These are the majority of mammals. They give birth to live young that has been nourished by a placenta attached to the mother. All eutheria have a belly button left over from the attachment of the placenta. Eutheria are also called the "placental mammals".

All eutheria are missing epipubic bones that other mammals have. These bones help in locomotion but would hinder pregnancy as the abdomen needs to expand.

The other sub-classes of mammals are the marsupials (the pouched mammals like kangaroos, koalas and oppossums) and the monotremes (egg laying mammals which secrete milk not from nipples but from their skin - only two types are known: platypus and echidna).


The Eutheria (Placental Mammals) are divided into 29 Orders. We belong to the order Primates.

Primates have forward facing eyes giving stereoscopic vision. Primates also see in colour. The sense of smell, important to most other mammals, is less important in primates.

They have nails instead of claws. The majority have an opposable thumb. The brain size of primates is large for the body weight. Many of these adaptations are due to living in a three dimensional tree environment.

There are 437 species of primates although several new ones have been discovered since the year 2000.

Other orders of mammals include rodenta (rats, squirrels, beavers, etc), lagomorphs (hares, rabbits, pikas), pilosa (sloths and ant eaters), soricomorpha (shrews and moles), artiodactyla (the even-toed hoofed animals like pigs, hippopotamuses, camelids, antelopes, cattle, sheep, goats), perissodactyla (odd toed hoofed animals: horses, zebras, tapirs, and rhinoceroses), cetacea (dolphins, whales and porpoises), sirenia (the so-called sea cows like dugongs and manatees), cingulata (armadillos), proboscidea (elephants), chiroptera (bats) and carnivora (cats, dogs, bears, seals, sea lions, etc).


There are two Sub-Orders of primates. We belong to the Haplorhines (the "dry nosed primates").

This sub-order includes monkeys, apes and humans.

The Haplorhines all lack the ability to manufacture Vitamin C which most other mammals possess. They all have the same four genes that all mammals use for the manufacture of Vitamin C but the fourth gene has mutated and no longer works. All Haplorhines share the same mutation.

The upper lip is not connected to the nose allowing for a wide range of facial expressions. The primary sense is vision and the brain is larger even when compared to other primates.

The young have a long gestation period and are born relatively large but are dependent on the mother for longer than other animals.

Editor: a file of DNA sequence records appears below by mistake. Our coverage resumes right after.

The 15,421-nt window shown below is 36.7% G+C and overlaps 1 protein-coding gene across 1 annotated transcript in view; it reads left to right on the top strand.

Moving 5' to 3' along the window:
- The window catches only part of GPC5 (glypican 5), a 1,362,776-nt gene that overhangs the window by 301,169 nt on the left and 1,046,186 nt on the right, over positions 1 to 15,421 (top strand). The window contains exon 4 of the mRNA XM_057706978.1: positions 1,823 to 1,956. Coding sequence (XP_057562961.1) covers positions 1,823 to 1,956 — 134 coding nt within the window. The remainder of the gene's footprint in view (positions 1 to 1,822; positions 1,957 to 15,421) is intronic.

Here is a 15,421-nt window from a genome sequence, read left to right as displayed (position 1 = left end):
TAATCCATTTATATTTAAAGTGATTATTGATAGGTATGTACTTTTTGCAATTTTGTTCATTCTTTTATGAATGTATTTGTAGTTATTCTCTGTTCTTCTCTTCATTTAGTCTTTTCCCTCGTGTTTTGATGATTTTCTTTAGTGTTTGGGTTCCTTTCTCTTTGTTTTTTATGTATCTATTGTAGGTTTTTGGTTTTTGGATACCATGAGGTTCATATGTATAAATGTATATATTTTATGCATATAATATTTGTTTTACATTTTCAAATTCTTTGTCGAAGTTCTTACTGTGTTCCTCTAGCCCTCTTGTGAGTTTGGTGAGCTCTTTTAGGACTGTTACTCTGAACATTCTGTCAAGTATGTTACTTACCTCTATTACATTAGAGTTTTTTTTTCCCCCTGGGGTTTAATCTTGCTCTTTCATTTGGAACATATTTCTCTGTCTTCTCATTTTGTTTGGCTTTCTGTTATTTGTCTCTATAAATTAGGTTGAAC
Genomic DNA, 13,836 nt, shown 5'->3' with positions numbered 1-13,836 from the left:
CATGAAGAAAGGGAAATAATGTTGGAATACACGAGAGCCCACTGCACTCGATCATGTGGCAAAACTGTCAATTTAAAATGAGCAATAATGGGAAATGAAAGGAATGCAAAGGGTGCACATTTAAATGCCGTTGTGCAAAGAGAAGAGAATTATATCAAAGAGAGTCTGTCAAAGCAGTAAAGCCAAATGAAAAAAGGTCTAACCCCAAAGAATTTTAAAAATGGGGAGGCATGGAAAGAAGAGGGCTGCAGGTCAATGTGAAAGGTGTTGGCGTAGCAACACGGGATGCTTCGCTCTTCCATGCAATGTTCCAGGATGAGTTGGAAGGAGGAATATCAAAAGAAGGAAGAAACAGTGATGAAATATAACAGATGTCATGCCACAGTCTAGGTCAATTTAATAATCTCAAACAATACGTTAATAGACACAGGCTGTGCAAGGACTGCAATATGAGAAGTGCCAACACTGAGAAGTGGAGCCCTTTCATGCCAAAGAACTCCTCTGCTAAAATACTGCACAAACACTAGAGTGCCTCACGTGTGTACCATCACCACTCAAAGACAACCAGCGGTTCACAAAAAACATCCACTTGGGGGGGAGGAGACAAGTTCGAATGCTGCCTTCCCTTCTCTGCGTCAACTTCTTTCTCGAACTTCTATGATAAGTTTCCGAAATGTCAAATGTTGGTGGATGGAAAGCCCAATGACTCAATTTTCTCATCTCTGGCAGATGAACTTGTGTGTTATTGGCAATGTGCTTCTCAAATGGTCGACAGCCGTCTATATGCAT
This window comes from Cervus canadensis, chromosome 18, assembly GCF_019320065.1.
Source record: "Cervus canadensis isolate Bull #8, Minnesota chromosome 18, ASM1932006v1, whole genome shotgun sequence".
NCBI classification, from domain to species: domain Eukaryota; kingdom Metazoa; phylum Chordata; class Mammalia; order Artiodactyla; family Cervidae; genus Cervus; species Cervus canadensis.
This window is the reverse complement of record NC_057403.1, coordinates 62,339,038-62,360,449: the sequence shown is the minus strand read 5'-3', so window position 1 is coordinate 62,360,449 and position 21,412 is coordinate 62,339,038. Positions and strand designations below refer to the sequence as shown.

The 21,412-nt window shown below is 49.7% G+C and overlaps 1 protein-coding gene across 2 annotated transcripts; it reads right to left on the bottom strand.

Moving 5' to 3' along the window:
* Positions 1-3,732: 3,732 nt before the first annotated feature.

There are 308 species of Haplorhines.

The other sub-order is the Strepsirrhins (the "wet nosed primates" which include the lemurs, lorises and the aye-aye).


Haplorhines are divided into nine Families. We belong to the family Hominidae, also called the Great Apes.

The Hominidae consist of just seven species including Humans. The seven species are arranged into four Genera:

All Hominidae (Great Apes) share more than 95% of their DNA gene sequences among themselves.

Hominidae are large tail-less primates. The male is normally larger and stronger than the female (apologies to my female readers). They have hands which can be used for food gathering and the manipulation of tools. The Great Apes are omnivorous. They also show cultural differences between different groups.

Gestation lasts 8 to 9 months, resulting in the birth of a single offspring or occasionally twins. The young are born helpless and must be cared for. Compared with most other mammals, Great Apes are not weaned for several years. They do not become fully mature for between 8 to 13 years. Females typically give birth only once every few years. There is no distinct breeding season.

Other families of Haplorhines include hylobatidae (the lesser apes, like gibbons), platyrrhines (New World monkeys) and catarrhines (Old World monkeys).


The Genus (singular of Genera) of Homo is about 2.4 million years old. It includes humans and their extinct relatives.

Homo is characterised by the following properties:

The only surviving species of this genus is our own species: Homo sapiens.

Humans are not in any way different from other life forms on Earth. They fall into place in the Tree of Life. We are a type of primate with a large brain that walks on two legs. Our closest relatives are the chimpanzee, gorilla and orangutan.

Physically, there is no structure in the human body that is not found in other hominidae. All differences are of degree rather than kind.

 Taxonomic Level   Human Classification   Common Name   Age
(Millions of Years) 
 Number of Species 
Domain Eukarya Cells with nucleus 2,100 8.7 million
Kingdom Animals Unstreangthened cells 590 2 million
Phylum Chordates Animals with dorsal notochord 530 75,000
Sub-Phylum Vertebrates Backboned animals 505 64,000
Class Mammals Milk producing animals 220 5,338
Sub-Class Eutheria Placental mammals 160 5,000
Order Primates Forward facing eyes and nails 75 437
Sub-Order Haplorhines Dry nosed primates 40 308
Family Hominidae Great apes 15 7
Genus Homo Humans 2.5 1
Species Homo sapiens Modern humans 0.5 1

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Excellent resource for tracking the numbers of spieces of animals in the world.